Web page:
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I was at the Ohio State University Festival of Cartoon Art over the weekend and my oh my what a dandy it was. They do this thing every three years, there are only about 250 tickets sold, and the majority of attendees are cartoonists and serious collectors and aficionados. Also in attendance were Matt Groening, Art Spiegelman, Bill Griffith, Roz Chast, Patrick McDonnell, James Sturm, Jen Sorensen, Jan Eliot, Dave Kellett, Tom Gammill, Tony Cochran, and Steve Breen. I'm sure I forgot someone, please forgive me. It was a great honor to be able to tipple with some of my heroes, particularly Groening, Spiegelman, Griffith and Chast – all four are legends of intelligent humor, something that is always in danger of extinction in this reality-show, increasingly lowbrow world.
About this passel of cartoons I've posted today to catch up: "Adult Spelling Bee" is an idea I originally published in the 90s, I think. I came across it in my archives while looking for something else and thought it was a good idea and could be done better with a little tweaking, so I rewrote it a bit and redrew it.
Because I'm compiling cartoons for my super hero collection coming out in the spring, I'm still writing super hero gags. The one about the bus is a fantasy I've had many times. I loathe sitting next to strangers on public transportation, especially talkative ones, and will do almost anything to avoid it. I'm a friendly guy, but I can't stand small talk and think few things are worse than sitting next to a chatty traveler on a long flight.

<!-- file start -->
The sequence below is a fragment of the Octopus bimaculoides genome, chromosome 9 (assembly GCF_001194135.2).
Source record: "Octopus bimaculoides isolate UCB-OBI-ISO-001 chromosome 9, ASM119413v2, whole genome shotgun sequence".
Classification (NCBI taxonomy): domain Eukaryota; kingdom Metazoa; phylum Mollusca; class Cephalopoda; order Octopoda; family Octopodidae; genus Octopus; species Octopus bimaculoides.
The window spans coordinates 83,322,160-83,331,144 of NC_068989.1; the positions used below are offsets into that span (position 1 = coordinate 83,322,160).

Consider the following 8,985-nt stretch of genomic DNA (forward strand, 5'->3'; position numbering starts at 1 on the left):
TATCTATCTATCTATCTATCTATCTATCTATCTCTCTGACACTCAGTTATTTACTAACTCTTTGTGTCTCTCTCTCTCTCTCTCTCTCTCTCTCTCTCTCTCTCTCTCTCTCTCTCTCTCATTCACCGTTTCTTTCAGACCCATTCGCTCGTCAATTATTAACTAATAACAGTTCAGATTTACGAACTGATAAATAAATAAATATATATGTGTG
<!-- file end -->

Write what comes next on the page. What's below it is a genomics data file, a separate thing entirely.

The Mothman cartoon was a collaboration with my young teenage friend, Victor. It's colored that sickening pink because it was part of a breast cancer awareness project that King Features sponsored. All of King's cartoonists were asked to color their comics pink on Sunday, October 10. They asked me to do the poster for it. I'm not a fan of cancer research and don't like supporting it monetarily because a lot of that money goes toward torturing lab animals. If humans ate vegan diets there would be substantially less cancer, but rather than inconvenience ourselves or stop doing something we enjoy, we torture and kill millions of innocent beings every year in an attempt to find ways to survive eating the wrong foods. In spite of my objections, I participated in this project because it doesn't give money to the cause directly, but mostly reminds people to get screenings so they can catch it early. Just my take on it, whatever.
Thanks to Victor for his help on Mothman, I may recolor it for the book. The pink kind of turns my stomach.